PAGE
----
Saturday, 14 January 2017

"Let There Be Rock" by AC/DC (2003 Epic/Albert Productions 'ConnecteD Technology' Digipak CD - George Marino Remaster) - A Review by Mark Barry...

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"...Whole Lotta Rosie..."

Shock and Awe – it's a clichéd phrase I know in this wide-bottomed business we call reviewing. But the truth is simple – little will prepare you (or any listener for that matter) for the sheer sonic assault of 1977's "Let There Be Rock" – AC/DC's angriest and loudest album – a platter that strips reinforced paint off walls from a hundred paces and then urinates on the ragged results...

There had already been indications of their Rock greatness in the first two British released LPs – "High Voltage" and "Dirty Deeds Done Dirt Cheap" – fabulous hooky riffs like "It's A Long Way To The Top (If You Wanna Rock 'n' Roll)" and "Problem Child" – both recorded in 1975 and 1976. But 1977 saw them produce a studio beast to rival Deep Purple or Humble Pie at their 'live' barnstorming best – a not inconsiderable feat - and in a year when Rock was supposed to be dead or busy dying in a ditch somewhere...

First the Production values went through the roof. Amped-up and jacked-up to 13 on a scale of 10 – AC/DC were essentially live in the studio and in possession of a lethal combo of new power riffs. Out went the 9 or 10 songs – in came 8. They were lengthier but they were also more convincing and undeniably brilliant. To this day Australia's finest play half of the album in every show (fans would probably feel cheated if they didn't). And the title track "Let There Be Rock" has of course turned into something of a 20-minute live marathon for Angus Young – their guitarist and core of the band – a crowd-pleasing solo fest of scorched-earth wildness that few who see it ever forget (it has me grinning from ear to ear just thinking about it). Which brings us to this messed-about CD reissue and its rejiggered track list that requires some eggsplanation (as Mister Ayers would say). Here is the 'Crabsody In Blue'...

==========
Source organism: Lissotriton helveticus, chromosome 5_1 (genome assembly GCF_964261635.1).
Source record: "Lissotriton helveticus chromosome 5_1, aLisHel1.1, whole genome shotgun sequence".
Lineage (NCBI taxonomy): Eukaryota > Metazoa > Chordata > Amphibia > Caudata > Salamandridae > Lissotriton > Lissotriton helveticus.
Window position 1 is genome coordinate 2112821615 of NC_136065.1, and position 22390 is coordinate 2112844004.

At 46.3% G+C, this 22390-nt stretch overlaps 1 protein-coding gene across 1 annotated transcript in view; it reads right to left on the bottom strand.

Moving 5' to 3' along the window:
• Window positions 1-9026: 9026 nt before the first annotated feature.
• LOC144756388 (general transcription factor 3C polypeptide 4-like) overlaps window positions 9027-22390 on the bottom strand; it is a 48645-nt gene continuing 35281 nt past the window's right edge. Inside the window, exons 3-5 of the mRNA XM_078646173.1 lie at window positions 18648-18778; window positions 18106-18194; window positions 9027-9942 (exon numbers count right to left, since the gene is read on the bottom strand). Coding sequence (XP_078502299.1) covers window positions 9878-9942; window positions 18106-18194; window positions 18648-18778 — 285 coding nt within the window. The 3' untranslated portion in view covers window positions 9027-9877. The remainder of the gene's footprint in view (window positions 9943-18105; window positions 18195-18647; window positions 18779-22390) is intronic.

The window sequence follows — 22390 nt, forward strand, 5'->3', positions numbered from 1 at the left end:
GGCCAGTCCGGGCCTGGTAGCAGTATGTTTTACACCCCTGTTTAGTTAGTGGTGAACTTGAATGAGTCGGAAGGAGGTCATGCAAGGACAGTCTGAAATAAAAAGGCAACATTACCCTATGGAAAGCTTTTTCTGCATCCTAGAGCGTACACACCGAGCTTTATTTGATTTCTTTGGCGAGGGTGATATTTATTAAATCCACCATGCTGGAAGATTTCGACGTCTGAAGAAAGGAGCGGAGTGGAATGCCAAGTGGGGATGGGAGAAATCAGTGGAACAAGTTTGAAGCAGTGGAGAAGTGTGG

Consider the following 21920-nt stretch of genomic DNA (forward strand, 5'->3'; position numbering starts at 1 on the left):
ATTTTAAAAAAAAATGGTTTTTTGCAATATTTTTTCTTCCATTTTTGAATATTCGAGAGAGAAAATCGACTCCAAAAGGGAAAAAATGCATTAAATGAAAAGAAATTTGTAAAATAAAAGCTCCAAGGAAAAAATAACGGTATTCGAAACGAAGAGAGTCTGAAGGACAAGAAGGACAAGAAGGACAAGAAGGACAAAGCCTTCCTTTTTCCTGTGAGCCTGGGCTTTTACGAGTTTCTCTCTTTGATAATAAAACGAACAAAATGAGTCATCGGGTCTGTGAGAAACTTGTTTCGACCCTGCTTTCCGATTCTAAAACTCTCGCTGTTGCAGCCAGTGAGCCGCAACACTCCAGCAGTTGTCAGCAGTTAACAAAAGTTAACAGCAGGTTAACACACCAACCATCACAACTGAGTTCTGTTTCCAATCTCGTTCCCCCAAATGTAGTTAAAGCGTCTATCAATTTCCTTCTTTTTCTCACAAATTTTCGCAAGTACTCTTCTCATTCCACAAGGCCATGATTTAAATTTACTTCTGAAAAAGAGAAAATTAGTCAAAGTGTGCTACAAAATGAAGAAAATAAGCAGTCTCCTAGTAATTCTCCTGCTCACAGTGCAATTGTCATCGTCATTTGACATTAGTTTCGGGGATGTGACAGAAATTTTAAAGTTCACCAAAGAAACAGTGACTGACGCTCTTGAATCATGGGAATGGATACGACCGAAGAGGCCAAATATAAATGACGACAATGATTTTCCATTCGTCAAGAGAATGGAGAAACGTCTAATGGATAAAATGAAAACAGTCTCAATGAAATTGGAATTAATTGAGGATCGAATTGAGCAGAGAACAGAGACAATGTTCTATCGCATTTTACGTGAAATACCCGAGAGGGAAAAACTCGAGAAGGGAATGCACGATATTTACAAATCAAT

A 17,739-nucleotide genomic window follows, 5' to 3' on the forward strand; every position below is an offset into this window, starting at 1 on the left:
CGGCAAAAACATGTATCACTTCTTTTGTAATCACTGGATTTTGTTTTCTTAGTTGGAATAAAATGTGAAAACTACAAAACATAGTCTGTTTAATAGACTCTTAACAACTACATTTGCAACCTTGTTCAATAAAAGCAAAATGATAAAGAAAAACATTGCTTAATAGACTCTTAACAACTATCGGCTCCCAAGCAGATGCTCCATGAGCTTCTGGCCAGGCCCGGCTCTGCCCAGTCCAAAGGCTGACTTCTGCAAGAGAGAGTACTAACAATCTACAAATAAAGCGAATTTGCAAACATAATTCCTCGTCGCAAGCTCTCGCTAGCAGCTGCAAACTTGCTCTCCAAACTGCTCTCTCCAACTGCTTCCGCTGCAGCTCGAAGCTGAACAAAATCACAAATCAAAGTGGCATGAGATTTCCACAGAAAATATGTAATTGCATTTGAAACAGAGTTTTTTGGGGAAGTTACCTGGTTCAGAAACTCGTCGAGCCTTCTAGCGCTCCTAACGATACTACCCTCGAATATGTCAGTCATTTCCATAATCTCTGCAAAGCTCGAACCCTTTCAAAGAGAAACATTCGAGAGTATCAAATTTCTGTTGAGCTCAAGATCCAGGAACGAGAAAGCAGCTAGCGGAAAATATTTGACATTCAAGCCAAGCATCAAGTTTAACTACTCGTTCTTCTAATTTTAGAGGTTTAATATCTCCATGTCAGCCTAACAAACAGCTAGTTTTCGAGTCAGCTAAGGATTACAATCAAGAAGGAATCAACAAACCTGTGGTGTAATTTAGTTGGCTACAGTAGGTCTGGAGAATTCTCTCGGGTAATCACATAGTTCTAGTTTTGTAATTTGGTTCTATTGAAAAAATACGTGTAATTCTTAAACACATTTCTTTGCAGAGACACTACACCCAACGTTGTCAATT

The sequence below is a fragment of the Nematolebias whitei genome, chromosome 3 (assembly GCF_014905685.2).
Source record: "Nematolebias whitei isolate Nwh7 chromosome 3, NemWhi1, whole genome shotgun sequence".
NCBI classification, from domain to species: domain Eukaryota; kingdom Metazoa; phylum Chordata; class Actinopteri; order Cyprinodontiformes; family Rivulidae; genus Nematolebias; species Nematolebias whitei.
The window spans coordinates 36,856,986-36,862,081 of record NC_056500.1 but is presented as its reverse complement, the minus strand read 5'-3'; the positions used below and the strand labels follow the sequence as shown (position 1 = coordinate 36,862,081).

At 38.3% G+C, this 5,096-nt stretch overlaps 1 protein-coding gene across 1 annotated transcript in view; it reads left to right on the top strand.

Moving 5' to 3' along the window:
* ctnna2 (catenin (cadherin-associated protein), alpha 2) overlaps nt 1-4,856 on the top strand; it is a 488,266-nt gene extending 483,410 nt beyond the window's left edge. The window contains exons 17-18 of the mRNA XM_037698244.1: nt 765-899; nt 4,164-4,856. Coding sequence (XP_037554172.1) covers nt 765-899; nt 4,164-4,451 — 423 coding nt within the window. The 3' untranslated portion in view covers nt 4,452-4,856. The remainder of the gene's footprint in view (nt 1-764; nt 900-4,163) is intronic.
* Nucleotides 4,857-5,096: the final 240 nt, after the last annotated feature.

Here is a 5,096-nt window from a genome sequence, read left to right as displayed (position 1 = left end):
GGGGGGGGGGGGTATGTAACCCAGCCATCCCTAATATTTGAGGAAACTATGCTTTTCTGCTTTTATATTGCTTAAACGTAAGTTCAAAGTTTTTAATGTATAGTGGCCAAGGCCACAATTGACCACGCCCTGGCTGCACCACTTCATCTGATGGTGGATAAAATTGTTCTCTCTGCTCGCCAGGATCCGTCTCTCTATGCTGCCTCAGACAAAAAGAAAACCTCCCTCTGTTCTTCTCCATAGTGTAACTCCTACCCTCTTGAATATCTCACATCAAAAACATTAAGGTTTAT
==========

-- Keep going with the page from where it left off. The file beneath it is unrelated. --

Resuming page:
UK released May 2003 - "Let There Be Rock" by AC/DC on Epic/Albert Productions 510761 2 (Barcode 5099751076124) is an 8-Track CD variant of the 1977 American LP and plays out as follows (41:01 minutes):

1. Go Down
2. Dog Eat Dog
3. Let There Be Rock
4. Bad Boy Boogie
5. Problem Child [Side 2]
6. Overdose
7. Hell Ain't A Bad Place To Be
8. Whole Lotta Rosie
Tracks 1 to 9 are their fourth studio album (3rd in the UK) "Let There Be Rock" - released March 1977 in Australia on Albert Productions APLP.022 -  June 1977 in the USA on Atco SD 36-151 and October 1977 in the UK on Atlantic K 50366.

AC/DC was:
BON SCOTT – Vocals
ANGUS YOUNG – Lead Guitar
MALCOLM YOUNG – Rhythm Guitar

Some explanation is needed about the CD Reissue and its track-list that for many fans outside of America is not how they bought the original vinyl LP. Both the Australian and British LPs had different tracks and placements on Side 2. The Australian LP was the first issue in March 1977 (its different black and white guitar-photo artwork is on the last page of the booklet) while the British LP arrived last in October 1977 with the US artwork of June 1977 (the live photo of the band). However both the OZ and UK LPs had a Side 2 that ran as "Overdose", "Crabsody In Blue", "Hell Ain't A Bad Place To Be" and "Whole Lotta Rosie".

But as this CD is a US release it follows the American Track List/Artwork – so as you can see above for Side 2 it uses "Problem Child" as Track 1 (originally on their "Dirty Deeds Done Dirt Cheap" LP from 1976) with "Overdose" as Track 2 instead of "Crabsody In Blue". If you want the absent "Crabsody In Blue" track in order to configure the OZ and UK LPs - it's available on the "Backtracks: Studio Rarities" 2CD/1DVD Box Set of Remasters from November 2009 (another AC/DC release worth seeking out).